Compost 101: How to Use Compost to Boost the Growth of Your Lawn Each Year

Beginning the season with an application of compost helps set the stage for your lawn and give it the foundation your grass needs to grow healthy and full.

But First, What Is Compost?

Simply put, compost is a mixture of decaying organic materials that have been reduced back to a soil-like state, allowing for their nutrients to be bioavailable to your soil, lawn and plants. 

Most garden and lawn compost mixtures are made from various organic materials, including discarded fruits and vegetables, lawn and garden scraps and a range of clean fills or mulches. However, meats, fish, and dairy products are avoided to discourage pests during processing or reduce the chances of pathogens or contaminants.

Compost “sets the stage” for new growth by revitalizing your soil foundation with the necessary nutrients for your lawn or garden to grow and thrive.

Why Use Compost and When Is It Best to Apply to Your Lawn?

Think of your soil as the food pantry for your lawn. Other than sugars from photosynthesis, your grass gets its minerals and essential nutrients from the ground it lives in, drawing from it each season to grow healthy blades.

As the seasons go by, the availability of vital nutrients in the soil reduces as the grass consumes it summer after summer. Ultimately, when the nutrients in your soil deplete, your grass will scale back and become less green and lush as it grows with less available in its ‘food pantry.’

Your soil needs a source of organic nutrients and minerals each year to replace what was used the season before. Using compost reintroduces the essential minerals and nutrients, giving grass and plants the best chance to grow healthy.

This means that applying compost in the early weeks of spring or late fall are the best times to top up the nutrients of your soil and prepare it for the next growing season.

The Benefits of Using Compost on Your Lawns and Gardens

Improving the soil quality with compost has many short and long term benefits for your lawn, including:

  • Stimulates root growth and improves seed germination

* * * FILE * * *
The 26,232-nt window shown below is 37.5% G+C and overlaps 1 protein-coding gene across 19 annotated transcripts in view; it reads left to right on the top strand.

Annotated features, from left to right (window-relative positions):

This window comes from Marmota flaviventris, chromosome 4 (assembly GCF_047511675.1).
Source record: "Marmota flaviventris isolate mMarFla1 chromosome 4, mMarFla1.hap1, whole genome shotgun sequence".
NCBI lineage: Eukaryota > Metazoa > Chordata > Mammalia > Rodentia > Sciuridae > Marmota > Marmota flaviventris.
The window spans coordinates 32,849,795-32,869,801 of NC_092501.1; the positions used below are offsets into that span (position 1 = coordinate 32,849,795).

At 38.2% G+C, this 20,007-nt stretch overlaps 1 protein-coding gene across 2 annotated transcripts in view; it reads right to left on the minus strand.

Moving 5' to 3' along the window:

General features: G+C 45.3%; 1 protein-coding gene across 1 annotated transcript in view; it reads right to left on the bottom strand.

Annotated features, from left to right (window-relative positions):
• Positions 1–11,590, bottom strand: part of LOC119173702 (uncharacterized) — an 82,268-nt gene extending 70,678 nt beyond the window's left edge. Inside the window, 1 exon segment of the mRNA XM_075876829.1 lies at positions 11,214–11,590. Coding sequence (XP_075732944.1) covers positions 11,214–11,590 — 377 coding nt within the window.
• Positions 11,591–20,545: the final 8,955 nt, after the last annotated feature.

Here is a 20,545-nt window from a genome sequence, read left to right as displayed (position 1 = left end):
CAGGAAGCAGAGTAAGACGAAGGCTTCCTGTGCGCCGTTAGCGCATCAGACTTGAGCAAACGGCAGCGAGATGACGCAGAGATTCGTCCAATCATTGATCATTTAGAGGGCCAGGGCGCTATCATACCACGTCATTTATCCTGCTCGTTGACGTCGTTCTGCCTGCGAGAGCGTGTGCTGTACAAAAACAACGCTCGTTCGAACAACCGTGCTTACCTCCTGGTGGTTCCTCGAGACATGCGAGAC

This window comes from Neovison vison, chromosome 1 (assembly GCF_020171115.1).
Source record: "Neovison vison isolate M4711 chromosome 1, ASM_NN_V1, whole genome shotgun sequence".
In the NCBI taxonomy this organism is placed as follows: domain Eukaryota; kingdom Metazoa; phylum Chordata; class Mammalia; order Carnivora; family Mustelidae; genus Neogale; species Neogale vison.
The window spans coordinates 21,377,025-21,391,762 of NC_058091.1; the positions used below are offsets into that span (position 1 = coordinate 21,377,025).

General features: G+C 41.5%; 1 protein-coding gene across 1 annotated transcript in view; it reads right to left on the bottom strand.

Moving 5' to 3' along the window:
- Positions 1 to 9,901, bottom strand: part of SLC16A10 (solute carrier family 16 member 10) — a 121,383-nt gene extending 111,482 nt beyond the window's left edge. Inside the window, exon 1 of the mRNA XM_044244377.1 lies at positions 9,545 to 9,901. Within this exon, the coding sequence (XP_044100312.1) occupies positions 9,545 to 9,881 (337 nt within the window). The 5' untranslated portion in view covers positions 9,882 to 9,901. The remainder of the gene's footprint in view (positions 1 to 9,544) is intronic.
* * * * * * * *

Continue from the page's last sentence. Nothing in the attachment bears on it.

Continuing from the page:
• A well-rounded food source for your soil
  • Promotes the growth of helpful microbes
  • Supplies soil with fundamental nutritional elements
  • Helps maintain moisture levels within your soil
    • Increases water retention capacity of sandy soil
    • Increases drainage and in clay soil
  • Helps fight against soil disease and pathogens
  • Reinforces a healthy nutritional foundation 
  • Improves fertilizer results

Applying Compost to Your Lawn

Applying compost can be as simple as spreading raw compost as a top coat to your lawn, either in dedicated areas or full coverage. This method can be effective; however, it is timely and labour intensive. Often compost is distributed unevenly, with some areas have too little and others too much. 

Mulching by hand like this is ideal for small areas and garden beds where distribution is more easily seen and managed. However, to get the most from composting your lawn, you can optionally spread a pelletized compost using a broadcast spreader such as a typical seed broadcaster.

Pelletized compost, just as it sounds, is an organic compost that has been compressed into individual pellets, small enough to be easily used in a broadcast spreader. Using pelletized compost dramatically improves overall distribution and lawn coverage and takes a fraction of the time that would otherwise be spent hand spreading bags or yards of standard compost.

Pelletized compost also has the added benefit of being more discrete and visually appealing than traditional compost, which would otherwise sit as black patches on your lawn until the compost biodegrates into the soil.

Our teams at TLC Landscaping regularly use pelletized composting for our clients in early spring and late fall, and the results are fantastic.

Pro-Tip: Combine pelletized composting with slit seeding to supercharge the growth of your lawn. This pairing is an outstanding team to ensure you have a healthy and full lawn each season

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